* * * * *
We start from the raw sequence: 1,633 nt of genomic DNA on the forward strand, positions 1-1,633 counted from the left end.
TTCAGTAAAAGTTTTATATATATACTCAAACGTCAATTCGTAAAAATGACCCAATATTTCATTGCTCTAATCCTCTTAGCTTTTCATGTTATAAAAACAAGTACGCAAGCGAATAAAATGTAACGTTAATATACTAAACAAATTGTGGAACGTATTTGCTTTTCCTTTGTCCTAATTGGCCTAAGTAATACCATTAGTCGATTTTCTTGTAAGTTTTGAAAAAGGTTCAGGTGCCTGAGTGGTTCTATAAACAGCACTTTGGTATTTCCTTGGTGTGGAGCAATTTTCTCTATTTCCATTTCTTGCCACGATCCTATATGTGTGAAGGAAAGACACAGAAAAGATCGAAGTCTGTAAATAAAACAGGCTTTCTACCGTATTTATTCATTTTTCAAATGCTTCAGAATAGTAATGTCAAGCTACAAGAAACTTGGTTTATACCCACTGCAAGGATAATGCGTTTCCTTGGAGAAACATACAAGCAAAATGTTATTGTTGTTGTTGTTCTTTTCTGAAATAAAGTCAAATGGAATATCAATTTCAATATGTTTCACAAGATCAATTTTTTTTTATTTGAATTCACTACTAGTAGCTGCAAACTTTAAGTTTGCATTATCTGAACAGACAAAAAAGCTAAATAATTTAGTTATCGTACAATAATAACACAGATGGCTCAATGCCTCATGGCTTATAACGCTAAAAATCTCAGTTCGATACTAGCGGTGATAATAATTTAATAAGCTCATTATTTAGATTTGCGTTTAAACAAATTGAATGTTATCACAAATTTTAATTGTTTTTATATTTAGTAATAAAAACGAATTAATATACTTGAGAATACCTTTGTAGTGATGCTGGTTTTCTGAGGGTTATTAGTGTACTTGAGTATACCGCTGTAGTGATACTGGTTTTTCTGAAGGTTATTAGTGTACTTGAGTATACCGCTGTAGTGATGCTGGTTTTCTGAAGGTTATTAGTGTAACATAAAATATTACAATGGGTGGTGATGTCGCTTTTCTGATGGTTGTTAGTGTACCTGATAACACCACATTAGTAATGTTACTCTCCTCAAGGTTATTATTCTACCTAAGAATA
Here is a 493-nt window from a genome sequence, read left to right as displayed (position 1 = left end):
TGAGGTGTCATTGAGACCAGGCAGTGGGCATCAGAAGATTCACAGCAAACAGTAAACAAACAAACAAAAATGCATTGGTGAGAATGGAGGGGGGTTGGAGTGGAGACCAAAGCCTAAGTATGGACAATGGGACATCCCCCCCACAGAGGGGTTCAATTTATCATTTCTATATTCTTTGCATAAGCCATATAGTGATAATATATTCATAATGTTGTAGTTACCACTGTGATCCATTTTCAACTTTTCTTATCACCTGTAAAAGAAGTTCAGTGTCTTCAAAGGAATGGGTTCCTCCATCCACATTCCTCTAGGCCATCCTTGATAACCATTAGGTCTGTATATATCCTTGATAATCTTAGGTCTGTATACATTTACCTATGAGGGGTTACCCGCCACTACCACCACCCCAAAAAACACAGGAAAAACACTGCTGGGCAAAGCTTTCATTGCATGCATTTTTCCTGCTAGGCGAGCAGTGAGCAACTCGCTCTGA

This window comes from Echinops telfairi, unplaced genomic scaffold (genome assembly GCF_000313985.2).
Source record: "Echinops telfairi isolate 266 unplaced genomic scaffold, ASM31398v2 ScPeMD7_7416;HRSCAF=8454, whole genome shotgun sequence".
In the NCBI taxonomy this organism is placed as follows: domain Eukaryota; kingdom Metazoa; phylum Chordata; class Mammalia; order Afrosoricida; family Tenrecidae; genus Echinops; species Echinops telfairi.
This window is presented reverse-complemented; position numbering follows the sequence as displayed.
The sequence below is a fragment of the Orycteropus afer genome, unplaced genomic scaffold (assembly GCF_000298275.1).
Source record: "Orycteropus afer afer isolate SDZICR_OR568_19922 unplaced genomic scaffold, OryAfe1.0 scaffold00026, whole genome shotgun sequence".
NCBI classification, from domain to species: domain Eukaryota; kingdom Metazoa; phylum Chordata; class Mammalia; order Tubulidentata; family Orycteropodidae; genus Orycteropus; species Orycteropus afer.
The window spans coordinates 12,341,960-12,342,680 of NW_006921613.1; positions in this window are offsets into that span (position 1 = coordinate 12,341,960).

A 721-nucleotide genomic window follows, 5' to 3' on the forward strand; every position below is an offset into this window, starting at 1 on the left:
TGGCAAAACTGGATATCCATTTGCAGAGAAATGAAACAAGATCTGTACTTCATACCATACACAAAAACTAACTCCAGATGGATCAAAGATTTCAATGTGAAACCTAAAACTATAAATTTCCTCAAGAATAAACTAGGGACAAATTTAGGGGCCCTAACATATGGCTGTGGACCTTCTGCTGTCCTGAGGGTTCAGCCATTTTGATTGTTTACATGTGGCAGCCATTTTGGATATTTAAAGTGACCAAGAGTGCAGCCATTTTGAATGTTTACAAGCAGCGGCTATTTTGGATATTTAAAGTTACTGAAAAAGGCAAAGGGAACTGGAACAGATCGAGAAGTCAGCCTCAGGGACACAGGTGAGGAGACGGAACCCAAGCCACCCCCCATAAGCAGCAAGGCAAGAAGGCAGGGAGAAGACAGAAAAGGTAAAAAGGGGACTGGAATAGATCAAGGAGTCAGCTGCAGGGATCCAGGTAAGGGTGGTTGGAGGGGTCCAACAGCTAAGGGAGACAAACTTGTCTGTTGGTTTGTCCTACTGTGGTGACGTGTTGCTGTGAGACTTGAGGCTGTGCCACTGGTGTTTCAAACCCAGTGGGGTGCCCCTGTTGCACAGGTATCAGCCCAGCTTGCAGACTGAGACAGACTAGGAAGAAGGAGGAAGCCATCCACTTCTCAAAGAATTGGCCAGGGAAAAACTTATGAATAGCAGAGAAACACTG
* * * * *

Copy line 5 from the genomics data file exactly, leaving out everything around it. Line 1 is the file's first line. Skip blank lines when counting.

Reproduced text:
This window comes from Echinops telfairi, unplaced genomic scaffold (genome assembly GCF_000313985.2).